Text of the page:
Garonga Safari Camp
Overall eco rating
PREVIEW: review coming soon, but here's what we know based on preliminary research. Ratings are provisional.
Garonga has provided us with some information to demonstrate their green practices but we are still awaiting some info. What we’ve seen so far suggests they merit a place on EcoLuxHotels.com. Investments have been made in alternative energy sources including a digester for biogas and solar panels while vehicles are fuelled with biodiesel. Water is treated biologically on site and recycled into the water hole and the conservation credentials are high as one might expect of a safari reserve.
This is the main area we are still investigating with Garonga and so only very preliminary information/rating is available.
- The camp involves the local community through economic empowerment - employing a number of locals and providing career development opportunities as well as purchasing goods
- Contribute to charities include UK based Help for Heroes (the owner is a former military man so this is close to his heart
- We are still awaiting information in this area and so this is a preliminary rating
Animals & nature
The lodge is intrinsically linked to the Greater Makalali Conservation in which it is located – an area of former farmland which is being returned to a more natural habitat. Garonga contributes to the conservation efforts of the park including elephant contraception research to help manage the population here and elsewhere.
PETA assessment of cruelty free credentials of cleaning products and toiletries to come.
- The lodge does some work to support management of the Greater Makalali private game reserve, an 85 square mile private game reserve near Kruger
- Garonga is involved in the elephant contraception work and research being undertaken with the Greater Makalali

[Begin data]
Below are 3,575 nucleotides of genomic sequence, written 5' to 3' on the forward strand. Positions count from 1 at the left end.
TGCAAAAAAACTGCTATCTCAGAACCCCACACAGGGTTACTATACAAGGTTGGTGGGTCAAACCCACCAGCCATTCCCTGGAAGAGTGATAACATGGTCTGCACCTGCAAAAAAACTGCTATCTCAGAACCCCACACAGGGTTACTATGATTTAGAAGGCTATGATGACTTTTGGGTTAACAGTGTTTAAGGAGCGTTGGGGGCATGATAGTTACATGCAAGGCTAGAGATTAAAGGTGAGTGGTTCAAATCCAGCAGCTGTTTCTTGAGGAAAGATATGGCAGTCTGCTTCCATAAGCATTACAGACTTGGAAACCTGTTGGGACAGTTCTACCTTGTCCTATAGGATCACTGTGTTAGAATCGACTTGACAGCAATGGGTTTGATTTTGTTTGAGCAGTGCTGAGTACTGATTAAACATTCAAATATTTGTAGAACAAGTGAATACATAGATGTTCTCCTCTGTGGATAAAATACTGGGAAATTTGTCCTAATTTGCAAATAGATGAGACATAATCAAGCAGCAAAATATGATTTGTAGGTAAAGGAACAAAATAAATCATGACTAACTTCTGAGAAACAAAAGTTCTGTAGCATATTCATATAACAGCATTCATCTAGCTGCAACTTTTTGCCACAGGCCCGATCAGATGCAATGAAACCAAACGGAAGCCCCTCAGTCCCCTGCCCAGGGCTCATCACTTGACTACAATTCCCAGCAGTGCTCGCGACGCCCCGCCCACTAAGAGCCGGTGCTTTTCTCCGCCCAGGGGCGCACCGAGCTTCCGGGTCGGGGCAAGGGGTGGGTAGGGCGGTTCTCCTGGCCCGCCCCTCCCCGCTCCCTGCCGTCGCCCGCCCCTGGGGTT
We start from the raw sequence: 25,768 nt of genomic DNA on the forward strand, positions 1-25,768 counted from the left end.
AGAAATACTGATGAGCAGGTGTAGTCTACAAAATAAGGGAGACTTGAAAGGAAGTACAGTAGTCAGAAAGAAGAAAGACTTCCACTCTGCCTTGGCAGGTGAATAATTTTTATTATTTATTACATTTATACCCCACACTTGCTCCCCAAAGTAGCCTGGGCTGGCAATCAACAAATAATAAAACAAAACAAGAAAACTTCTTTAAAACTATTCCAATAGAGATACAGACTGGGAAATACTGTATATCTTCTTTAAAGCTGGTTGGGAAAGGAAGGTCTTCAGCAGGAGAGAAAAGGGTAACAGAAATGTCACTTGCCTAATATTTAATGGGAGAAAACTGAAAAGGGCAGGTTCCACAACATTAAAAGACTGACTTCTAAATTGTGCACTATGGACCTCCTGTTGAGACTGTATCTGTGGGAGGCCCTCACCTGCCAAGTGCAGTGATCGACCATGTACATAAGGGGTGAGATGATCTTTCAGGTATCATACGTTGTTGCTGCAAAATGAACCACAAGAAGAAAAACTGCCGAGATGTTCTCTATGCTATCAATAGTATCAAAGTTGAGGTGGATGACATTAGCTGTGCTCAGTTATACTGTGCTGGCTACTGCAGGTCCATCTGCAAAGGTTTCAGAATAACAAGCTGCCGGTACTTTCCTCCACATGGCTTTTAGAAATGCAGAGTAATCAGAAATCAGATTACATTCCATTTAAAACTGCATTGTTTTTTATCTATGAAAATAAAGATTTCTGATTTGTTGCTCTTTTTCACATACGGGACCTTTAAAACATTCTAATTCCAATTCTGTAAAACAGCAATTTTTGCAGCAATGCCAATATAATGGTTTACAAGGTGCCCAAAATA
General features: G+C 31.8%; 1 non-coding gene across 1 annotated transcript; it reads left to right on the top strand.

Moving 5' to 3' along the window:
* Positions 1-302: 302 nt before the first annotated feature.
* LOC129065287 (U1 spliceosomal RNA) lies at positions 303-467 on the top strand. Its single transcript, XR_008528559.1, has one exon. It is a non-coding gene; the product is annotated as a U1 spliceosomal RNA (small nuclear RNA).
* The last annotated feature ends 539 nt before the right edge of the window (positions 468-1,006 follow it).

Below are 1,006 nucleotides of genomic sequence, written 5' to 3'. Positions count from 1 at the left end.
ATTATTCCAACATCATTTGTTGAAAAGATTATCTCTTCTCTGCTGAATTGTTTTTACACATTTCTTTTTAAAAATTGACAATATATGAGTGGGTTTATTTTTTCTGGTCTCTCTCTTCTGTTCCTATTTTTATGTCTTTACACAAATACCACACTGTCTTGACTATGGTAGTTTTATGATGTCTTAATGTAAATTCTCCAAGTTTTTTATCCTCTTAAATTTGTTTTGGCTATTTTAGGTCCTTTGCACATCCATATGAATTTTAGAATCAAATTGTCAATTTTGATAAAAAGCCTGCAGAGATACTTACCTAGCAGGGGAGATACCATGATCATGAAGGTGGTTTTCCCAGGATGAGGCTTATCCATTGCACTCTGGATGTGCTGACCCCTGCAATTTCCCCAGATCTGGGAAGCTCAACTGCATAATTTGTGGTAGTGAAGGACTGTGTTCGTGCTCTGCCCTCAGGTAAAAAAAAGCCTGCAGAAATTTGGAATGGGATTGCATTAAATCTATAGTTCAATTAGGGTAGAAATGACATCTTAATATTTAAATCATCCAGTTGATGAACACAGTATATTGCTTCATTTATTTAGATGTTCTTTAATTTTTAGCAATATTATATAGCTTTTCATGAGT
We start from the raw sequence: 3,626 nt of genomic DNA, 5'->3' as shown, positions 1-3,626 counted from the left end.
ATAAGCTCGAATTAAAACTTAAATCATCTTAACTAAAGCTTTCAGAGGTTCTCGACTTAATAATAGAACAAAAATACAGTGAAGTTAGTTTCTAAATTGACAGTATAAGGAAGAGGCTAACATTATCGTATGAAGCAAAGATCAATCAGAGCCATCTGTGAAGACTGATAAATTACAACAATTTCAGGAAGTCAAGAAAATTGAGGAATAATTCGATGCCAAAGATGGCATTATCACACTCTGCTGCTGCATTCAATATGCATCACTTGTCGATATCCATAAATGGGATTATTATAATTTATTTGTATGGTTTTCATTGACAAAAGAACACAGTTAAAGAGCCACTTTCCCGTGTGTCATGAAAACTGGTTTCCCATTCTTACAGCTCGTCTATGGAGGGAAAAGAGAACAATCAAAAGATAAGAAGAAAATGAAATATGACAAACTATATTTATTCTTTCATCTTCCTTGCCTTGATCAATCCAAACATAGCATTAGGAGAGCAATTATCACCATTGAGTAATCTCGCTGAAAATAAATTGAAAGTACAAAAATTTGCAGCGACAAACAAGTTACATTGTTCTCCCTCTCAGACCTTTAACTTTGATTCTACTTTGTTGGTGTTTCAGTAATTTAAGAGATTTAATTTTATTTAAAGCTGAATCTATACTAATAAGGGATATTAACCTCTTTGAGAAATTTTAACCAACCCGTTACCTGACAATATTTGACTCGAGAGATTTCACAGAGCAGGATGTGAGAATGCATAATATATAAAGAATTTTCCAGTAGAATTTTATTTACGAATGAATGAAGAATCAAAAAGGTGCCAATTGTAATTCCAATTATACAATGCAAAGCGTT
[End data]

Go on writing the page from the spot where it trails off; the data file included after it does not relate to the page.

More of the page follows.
- Use of Green Earth cleaning products reduces harmful effects downstream
- Vegetarian menus offered routinely
Environment & buildings
Resource conservation and pollution control are Garonga’s strong point thanks to the investment in new sustainable energy and water systems. The biogas system is one of the more innovative energy systems on this site and one we would like to see replicated and expanded upon.
- Garonga obtains around 30% of their electricity from solar panels (with the remainder coming from the South African grid)
- Heat pumps are used to provide hot water for baths and showers – these reduce electricity consumption by ~300% compared to using electric immersion heaters (aka geysers in South Africa) to heat hot water
- Energy conservation through various means e.g. LED lighting is widely used and air drying of laundry
- Greywater is diverted, treated and used for watering animals and rainwater is harvested for the same purposes
- Process and bottle their own drinking water – with reusable glass bottles – instead of purchasing water in disposable bottles
- Food waste is collected and converted to biogas via anaerobic process and the gas is sufficient to power stoves
- Recycling according to local availability
- Organic vegetable garden provides ~30% of food
- Biodiesel from a local supplier is used to fuel vehicles
Reviewed by Tim Starley-Grainger
Overall luxury rating*
PREVIEW: expert review coming soon, but here's a taster. Ratings are provisional.
South Africa’s Kruger National Park is renowned the world over, but it can get overrun. Get back to nature with a safari in this nearby luxury private game reserve instead